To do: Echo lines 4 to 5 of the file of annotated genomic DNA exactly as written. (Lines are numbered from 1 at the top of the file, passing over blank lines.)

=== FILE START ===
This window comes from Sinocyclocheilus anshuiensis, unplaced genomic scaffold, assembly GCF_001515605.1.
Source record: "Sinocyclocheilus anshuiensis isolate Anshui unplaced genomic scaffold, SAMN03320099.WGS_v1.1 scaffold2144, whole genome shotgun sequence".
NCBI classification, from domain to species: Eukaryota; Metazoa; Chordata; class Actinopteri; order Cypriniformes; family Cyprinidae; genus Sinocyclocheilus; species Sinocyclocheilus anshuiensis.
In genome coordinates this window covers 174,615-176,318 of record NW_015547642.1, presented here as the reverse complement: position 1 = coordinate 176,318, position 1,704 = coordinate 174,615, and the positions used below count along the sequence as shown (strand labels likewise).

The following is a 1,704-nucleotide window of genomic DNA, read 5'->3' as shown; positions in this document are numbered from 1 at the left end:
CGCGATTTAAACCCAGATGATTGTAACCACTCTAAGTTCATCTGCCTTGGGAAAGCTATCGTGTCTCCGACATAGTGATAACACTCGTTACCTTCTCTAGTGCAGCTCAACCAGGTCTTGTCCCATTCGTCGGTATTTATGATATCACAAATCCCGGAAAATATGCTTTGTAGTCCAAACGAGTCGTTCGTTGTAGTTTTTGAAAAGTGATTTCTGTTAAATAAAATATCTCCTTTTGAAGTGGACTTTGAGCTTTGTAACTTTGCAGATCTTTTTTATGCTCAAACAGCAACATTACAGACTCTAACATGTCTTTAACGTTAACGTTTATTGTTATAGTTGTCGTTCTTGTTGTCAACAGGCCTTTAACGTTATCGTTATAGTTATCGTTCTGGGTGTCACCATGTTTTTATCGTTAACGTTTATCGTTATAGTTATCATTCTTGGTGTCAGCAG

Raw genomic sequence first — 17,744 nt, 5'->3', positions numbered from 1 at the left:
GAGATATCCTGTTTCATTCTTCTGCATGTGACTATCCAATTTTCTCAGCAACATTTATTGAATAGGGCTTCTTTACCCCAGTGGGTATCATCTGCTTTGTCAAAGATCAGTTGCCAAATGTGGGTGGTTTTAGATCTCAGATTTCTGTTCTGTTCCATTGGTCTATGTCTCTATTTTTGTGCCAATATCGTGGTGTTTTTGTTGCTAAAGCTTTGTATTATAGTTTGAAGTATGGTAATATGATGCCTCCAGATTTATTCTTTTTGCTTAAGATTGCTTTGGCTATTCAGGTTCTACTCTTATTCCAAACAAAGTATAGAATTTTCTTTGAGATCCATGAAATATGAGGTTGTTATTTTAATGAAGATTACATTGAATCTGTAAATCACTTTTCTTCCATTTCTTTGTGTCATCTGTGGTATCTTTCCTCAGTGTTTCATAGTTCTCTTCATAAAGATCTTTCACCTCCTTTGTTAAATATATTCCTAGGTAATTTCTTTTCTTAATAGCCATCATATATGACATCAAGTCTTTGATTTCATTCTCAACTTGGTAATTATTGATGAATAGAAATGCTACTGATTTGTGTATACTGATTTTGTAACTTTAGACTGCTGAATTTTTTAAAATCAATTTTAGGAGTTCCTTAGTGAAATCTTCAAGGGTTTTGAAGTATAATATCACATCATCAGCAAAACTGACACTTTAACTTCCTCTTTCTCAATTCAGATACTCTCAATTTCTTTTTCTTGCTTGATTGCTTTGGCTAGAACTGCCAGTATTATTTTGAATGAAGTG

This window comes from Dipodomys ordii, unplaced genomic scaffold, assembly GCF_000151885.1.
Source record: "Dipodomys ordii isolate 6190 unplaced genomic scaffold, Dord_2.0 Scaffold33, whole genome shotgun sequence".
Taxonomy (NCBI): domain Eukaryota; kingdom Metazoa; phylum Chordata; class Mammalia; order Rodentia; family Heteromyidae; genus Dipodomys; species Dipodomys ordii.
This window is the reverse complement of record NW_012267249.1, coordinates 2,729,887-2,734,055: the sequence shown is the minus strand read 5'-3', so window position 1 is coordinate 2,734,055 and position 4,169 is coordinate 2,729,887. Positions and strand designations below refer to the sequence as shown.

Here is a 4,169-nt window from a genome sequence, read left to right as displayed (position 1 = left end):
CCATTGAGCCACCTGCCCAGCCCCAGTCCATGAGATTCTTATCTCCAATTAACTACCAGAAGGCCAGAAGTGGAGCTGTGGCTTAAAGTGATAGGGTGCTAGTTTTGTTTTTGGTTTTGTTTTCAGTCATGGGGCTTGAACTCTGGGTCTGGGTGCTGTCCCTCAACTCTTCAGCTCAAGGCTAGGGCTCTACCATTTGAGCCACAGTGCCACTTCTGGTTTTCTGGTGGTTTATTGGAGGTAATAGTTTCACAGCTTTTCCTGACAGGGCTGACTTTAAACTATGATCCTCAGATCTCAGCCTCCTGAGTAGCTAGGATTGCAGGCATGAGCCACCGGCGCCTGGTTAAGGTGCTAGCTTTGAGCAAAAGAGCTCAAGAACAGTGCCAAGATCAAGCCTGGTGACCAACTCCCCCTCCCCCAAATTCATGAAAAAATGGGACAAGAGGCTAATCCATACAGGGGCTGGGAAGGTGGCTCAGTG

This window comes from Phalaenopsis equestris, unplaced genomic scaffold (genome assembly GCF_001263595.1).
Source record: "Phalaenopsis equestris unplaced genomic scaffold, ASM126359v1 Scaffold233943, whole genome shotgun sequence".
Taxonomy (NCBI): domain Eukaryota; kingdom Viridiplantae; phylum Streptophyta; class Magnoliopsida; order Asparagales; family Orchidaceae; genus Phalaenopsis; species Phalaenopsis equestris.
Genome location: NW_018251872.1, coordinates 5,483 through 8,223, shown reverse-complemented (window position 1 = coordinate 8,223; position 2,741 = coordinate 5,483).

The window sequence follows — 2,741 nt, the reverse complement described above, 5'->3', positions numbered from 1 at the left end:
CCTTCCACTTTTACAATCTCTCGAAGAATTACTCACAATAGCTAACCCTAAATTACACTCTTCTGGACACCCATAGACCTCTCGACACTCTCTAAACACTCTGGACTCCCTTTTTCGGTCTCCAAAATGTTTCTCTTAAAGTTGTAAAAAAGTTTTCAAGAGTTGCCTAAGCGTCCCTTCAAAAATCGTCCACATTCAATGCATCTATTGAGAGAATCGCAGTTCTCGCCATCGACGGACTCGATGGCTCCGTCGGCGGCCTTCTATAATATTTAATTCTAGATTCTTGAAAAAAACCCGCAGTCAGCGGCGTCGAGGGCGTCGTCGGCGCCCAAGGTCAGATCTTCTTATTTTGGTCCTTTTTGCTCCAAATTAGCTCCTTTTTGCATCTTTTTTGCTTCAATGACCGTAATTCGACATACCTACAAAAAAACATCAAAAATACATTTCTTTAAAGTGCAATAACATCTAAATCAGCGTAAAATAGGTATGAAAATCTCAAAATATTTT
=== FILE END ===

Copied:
In genome coordinates this window covers 174,615-176,318 of record NW_015547642.1, presented here as the reverse complement: position 1 = coordinate 176,318, position 1,704 = coordinate 174,615, and the positions used below count along the sequence as shown (strand labels likewise).

The following is a 1,704-nucleotide window of genomic DNA, read 5'->3' as shown; positions in this document are numbered from 1 at the left end: